Principal ERISA entities are employers, plans, plan fiduciaries, and plan beneficiaries. (Memorial Hosp. System v. Northbrook Life Ins. Co. (5th Cir.1990) 904 F.2d 236, 249; Mertens v. Kaiser Steel Retirement Plan (N.D.Cal.1992) 829 F.Supp. 1158, 1162, affd. by Mertens v. Hewitt Associates (1993) 508 U.S. 248, 263, 113 S.Ct. 2063, 2072, 124 L.Ed.2d 161.) The Ninth Circuit has held that factors to be considered when determining whether a state law “relates to” an ERISA plan because it has a “connection with” such plan include “whether the state law regulates certain ERISA relationships, including the relationships between an ERISA plan and employer and, to the extent an employee benefit plan is involved, between an employer and employee.” (WSB Elec., Inc. v. Curry (9th Cir.1996) 88 F.3d 788, 794.) 3 “ERISA doesn't purport to regulate those relationships where a plan operates just like any other commercial entity-for instance, the relationship between the plan and its own employees, or the plan and its insurers or creditors, or the plan and the landlords from whom it leases office space. State law is allowed to govern these relationships, because it's much less likely to disrupt the ERISA scheme than in other situations.” (General American Life Ins. Co. v. Castonguay (9th Cir.1993) 984 F.2d 1518, 1522; see also Cook Wholesale v. Connecticut General Life Ins. (W.D.N.Y.1995) 898 F.Supp. 151, 155; compare Hashimoto v. Bank of Hawaii (9th Cir.1993) 999 F.2d 408, 411 [trial of wrongful discharge under state “whistle blower” law would require an interpretation of the ERISA plans under which plaintiff had objected that defendant bank had failed to fulfill its fiduciary obligations].)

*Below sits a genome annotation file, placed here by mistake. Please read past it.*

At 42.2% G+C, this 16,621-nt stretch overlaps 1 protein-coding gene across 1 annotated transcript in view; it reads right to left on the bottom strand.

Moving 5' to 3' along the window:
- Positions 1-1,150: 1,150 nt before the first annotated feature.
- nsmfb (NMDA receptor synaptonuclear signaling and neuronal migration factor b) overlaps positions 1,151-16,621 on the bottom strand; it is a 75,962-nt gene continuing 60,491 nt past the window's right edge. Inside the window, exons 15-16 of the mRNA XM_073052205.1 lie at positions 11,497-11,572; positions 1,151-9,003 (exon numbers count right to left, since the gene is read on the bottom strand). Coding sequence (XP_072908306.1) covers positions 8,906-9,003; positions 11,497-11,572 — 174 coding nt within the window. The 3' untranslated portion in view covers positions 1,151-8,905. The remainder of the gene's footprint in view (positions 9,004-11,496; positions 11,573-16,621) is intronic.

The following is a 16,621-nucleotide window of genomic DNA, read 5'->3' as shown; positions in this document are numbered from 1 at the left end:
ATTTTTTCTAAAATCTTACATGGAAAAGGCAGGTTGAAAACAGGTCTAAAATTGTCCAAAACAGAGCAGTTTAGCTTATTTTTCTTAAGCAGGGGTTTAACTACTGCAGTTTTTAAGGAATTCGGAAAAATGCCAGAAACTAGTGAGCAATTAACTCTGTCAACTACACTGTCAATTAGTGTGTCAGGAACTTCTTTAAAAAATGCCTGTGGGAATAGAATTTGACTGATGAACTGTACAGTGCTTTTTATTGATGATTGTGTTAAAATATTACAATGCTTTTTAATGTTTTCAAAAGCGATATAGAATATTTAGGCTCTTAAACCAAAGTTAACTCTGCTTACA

A case close to the facts of the instant matter is Bourns, Inc. v. KPMG Peat Marwick (C.D.Cal.1994) 876 F.Supp. 1116. Bourns, Inc. filed an action in state court asserting state law claims against the defendant for accountant malpractice and breach of contract, alleging that Peat Marwick had improperly audited certain loans approved by the plan's advisory committee. Peat Marwick removed the matter to federal court and moved to dismiss on the basis of ERISA preemption. The district court characterized the issue as “whether ERISA preempts a state law claim for accountant malpractice and breach of contract based on auditing work performed for an ERISA plan.” (Id. at p. 1118.) The Bourns court reviewed rules set forth in Shaw v. Delta Air Lines, Inc., supra, 463 U.S. at pages 95-96, 103 S.Ct. at pages 2898-2900, Mackey v. Lanier Collection Agency & Serv., supra, 486 U.S. at pages 832-834, 108 S.Ct. at pages 2186-2188, Pilot Life Ins. Co. v. Dedeaux, supra, 481 U.S. at pages 53-54, 107 S.Ct. at pages 1556-1557, Gibson v. Prudential Ins. Co. of America (9th Cir.1990) 915 F.2d 414, 417-418, General American Life Ins. Co. v. Castonguay, supra, 984 F.2d at pages 1521, and others. It also noted that ERISA sets forth specific duties for auditors (29 U.S.C., § 1023, subd. (a)(3)), that the Department of Labor has promulgated regulations in support of those ERISA requirements, and that auditors such as Peat Marwick are “parties in interest,” that is, any “person providing services to such plan” (29 U.S.C., § 1002, subd. (14)(B)), rather than fiduciaries under ERISA, and therefore may not engage in certain transactions and may not receive more than “reasonable compensation” (29 U.S.C., §§ 1106, 1108, subd. (b)(2)). (Id. at p. 1120.)